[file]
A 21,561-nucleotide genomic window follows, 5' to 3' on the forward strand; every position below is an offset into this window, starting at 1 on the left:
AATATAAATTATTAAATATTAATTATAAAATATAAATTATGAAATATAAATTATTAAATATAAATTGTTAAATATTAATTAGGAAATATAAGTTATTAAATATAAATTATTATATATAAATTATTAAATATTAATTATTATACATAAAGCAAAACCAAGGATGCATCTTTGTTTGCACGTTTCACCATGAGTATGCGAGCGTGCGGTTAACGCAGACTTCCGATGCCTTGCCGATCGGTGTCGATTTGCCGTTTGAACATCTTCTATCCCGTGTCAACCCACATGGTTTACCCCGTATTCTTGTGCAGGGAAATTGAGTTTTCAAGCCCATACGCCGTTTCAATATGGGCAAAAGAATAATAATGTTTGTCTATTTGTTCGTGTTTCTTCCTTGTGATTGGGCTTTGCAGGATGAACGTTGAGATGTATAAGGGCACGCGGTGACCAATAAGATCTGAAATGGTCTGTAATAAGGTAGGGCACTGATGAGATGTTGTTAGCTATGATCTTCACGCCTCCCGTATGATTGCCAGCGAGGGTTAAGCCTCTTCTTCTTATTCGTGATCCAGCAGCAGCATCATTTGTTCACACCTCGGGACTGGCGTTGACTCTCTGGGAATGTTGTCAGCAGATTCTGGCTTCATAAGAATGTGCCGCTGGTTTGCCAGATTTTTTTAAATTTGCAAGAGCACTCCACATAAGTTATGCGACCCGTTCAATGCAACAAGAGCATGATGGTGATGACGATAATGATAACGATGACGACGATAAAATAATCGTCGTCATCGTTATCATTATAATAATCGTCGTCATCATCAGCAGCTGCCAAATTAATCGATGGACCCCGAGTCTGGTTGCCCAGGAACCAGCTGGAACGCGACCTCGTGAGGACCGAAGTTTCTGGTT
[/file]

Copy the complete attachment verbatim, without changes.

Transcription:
A 21,561-nucleotide genomic window follows, 5' to 3' on the forward strand; every position below is an offset into this window, starting at 1 on the left:
AATATAAATTATTAAATATTAATTATAAAATATAAATTATGAAATATAAATTATTAAATATAAATTGTTAAATATTAATTAGGAAATATAAGTTATTAAATATAAATTATTATATATAAATTATTAAATATTAATTATTATACATAAAGCAAAACCAAGGATGCATCTTTGTTTGCACGTTTCACCATGAGTATGCGAGCGTGCGGTTAACGCAGACTTCCGATGCCTTGCCGATCGGTGTCGATTTGCCGTTTGAACATCTTCTATCCCGTGTCAACCCACATGGTTTACCCCGTATTCTTGTGCAGGGAAATTGAGTTTTCAAGCCCATACGCCGTTTCAATATGGGCAAAAGAATAATAATGTTTGTCTATTTGTTCGTGTTTCTTCCTTGTGATTGGGCTTTGCAGGATGAACGTTGAGATGTATAAGGGCACGCGGTGACCAATAAGATCTGAAATGGTCTGTAATAAGGTAGGGCACTGATGAGATGTTGTTAGCTATGATCTTCACGCCTCCCGTATGATTGCCAGCGAGGGTTAAGCCTCTTCTTCTTATTCGTGATCCAGCAGCAGCATCATTTGTTCACACCTCGGGACTGGCGTTGACTCTCTGGGAATGTTGTCAGCAGATTCTGGCTTCATAAGAATGTGCCGCTGGTTTGCCAGATTTTTTTAAATTTGCAAGAGCACTCCACATAAGTTATGCGACCCGTTCAATGCAACAAGAGCATGATGGTGATGACGATAATGATAACGATGACGACGATAAAATAATCGTCGTCATCGTTATCATTATAATAATCGTCGTCATCATCAGCAGCTGCCAAATTAATCGATGGACCCCGAGTCTGGTTGCCCAGGAACCAGCTGGAACGCGACCTCGTGAGGACCGAAGTTTCTGGTT